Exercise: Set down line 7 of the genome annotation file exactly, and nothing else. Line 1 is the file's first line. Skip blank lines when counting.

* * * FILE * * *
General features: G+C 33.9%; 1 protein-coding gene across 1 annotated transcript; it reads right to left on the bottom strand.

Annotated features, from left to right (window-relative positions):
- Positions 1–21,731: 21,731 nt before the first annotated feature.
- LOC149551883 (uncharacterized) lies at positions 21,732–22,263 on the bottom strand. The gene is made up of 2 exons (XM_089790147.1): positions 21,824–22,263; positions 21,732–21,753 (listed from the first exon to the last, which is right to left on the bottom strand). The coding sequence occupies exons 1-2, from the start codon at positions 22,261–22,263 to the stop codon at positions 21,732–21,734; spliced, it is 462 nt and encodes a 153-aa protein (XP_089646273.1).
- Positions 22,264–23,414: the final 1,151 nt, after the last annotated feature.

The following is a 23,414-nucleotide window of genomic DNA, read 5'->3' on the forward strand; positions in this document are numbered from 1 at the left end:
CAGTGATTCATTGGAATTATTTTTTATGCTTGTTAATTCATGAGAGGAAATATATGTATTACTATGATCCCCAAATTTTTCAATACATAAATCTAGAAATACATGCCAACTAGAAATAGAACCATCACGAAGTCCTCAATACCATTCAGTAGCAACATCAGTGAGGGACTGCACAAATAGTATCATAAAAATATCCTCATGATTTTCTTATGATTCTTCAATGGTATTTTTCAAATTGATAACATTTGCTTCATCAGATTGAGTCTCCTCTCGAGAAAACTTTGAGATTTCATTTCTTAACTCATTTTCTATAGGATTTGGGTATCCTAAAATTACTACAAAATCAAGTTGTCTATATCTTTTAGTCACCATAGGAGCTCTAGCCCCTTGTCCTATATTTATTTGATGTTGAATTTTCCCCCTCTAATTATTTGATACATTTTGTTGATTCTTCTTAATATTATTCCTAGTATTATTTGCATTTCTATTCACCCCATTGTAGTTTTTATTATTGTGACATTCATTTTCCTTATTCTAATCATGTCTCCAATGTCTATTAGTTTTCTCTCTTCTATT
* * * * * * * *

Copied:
CAGTGATTCATTGGAATTATTTTTTATGCTTGTTAATTCATGAGAGGAAATATATGTATTACTATGATCCCCAAATTTTTCAATACATAAATCTAGAAATACATGCCAACTAGAAATAGAACCATCACGAAGTCCTCAATACCATTCAGTAGCAACATCAGTGAGGGACTGCACAAATAGTATCATAAAAATATCCTCATGATTTTCTTATGATTCTTCAATGGTATTTTTCAAATTGATAACATTTGCTTCATCAGATTGAGTCTCCTCTCGAGAAAACTTTGAGATTTCATTTCTTAACTCATTTTCTATAGGATTTGGGTATCCTAAAATTACTACAAAATCAAGTTGTCTATATCTTTTAGTCACCATAGGAGCTCTAGCCCCTTGTCCTATATTTATTTGATGTTGAATTTTCCCCCTCTAATTATTTGATACATTTTGTTGATTCTTCTTAATATTATTCCTAGTATTATTTGCATTTCTATTCACCCCATTGTAGTTTTTATTATTGTGACATTCATTTTCCTTATTCTAATCATGTCTCCAATGTCTATTAGTTTTCTCTCTTCTATT